The move by Standard & Poor’s yesterday putting 15 euro zone countries on credit watch was criticized by European Central Bank Governing Council member Ewald Nowotny of Austria. He said in an interview that it “highlights the problem that rating agencies increasingly are assuming a political role.”
“There is no doubt that rating agencies have an economically important role to play, but the way in which this is happening at the moment is increasingly problematic as it creates pro-cyclical effects, that means effects that make the crises worse,” Nowotny said.
The S&P ratings firm put Germany, France and 13 other euro-area nations on review for a downgrade yesterday, saying “continuing disagreements among European policy makers on how to tackle” the region’s debt crisis risk damaging their financial stability. The move came four months after S&P cut the U.S. to AA+, saying “extremely difficult” political discussions over how to reduce America’s more than $1 trillion budget deficit tainted the credit quality of the world’s largest economy.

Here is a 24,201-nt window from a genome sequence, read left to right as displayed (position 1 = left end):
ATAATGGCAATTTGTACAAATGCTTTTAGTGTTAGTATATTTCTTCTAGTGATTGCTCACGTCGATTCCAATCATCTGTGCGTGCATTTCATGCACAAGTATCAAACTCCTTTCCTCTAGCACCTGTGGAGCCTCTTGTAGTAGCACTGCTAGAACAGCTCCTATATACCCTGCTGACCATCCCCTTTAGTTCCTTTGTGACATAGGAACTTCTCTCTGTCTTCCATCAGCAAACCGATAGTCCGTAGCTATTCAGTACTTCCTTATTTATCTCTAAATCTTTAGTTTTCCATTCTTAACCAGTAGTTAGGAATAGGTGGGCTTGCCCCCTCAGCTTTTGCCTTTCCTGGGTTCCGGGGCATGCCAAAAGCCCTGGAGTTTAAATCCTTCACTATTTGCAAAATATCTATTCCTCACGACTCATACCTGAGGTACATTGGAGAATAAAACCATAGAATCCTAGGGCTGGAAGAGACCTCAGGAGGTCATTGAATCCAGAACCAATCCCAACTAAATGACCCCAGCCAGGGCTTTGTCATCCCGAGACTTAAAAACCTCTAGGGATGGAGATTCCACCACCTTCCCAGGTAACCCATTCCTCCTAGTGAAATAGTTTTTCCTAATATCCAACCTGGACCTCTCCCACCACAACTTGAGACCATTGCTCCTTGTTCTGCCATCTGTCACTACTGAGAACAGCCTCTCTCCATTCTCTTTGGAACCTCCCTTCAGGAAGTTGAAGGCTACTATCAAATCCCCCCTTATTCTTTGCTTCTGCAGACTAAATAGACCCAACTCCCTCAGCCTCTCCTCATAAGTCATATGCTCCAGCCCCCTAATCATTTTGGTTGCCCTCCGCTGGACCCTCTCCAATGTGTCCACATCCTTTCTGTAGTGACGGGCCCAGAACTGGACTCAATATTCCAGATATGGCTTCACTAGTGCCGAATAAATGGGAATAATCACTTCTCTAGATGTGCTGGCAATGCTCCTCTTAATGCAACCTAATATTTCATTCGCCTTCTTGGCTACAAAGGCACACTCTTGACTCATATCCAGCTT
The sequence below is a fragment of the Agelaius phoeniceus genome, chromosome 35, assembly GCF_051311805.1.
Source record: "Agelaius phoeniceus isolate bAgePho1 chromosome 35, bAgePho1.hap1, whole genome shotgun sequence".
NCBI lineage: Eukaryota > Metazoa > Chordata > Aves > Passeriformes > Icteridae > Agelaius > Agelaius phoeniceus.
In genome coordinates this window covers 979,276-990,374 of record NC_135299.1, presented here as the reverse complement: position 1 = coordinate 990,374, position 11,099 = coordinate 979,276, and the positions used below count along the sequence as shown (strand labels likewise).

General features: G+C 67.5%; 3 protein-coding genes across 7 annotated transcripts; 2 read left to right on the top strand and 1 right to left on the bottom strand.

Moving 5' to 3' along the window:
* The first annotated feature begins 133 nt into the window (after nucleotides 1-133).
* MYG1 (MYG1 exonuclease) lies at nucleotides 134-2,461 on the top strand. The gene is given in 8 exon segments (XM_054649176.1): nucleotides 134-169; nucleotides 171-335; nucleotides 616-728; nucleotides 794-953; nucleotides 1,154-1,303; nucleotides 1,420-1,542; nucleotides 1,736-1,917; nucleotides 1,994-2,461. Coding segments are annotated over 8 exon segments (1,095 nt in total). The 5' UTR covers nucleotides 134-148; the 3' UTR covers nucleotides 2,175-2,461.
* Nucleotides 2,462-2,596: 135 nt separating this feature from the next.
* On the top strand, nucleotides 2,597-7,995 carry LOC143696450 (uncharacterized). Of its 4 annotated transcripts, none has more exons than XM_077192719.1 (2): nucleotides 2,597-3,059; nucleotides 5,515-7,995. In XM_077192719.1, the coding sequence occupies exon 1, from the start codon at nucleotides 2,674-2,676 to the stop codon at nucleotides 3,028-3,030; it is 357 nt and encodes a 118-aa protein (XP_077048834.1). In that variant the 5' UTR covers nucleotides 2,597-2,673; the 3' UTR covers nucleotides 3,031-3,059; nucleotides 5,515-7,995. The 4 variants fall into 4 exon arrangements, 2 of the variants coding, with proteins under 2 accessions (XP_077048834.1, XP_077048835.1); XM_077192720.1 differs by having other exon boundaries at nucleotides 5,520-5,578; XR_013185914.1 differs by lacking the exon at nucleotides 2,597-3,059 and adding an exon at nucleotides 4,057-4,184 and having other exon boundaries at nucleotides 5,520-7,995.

Grades may be lowered by one level for Austria, Belgium, Finland, Germany, Netherlands and Luxembourg, and as many as two steps for the other governments if the summit results don’t satisfy S&P’s criteria, the agency said.
“The upcoming European summit,” S&P said in a report, “provides an opportunity for policy makers to break the pattern of what we consider to have been defensive and piecemeal measures to date, overcome individual national interests and preferences, and advance a credible response to the crisis that would go far towards restoring investor confidence.”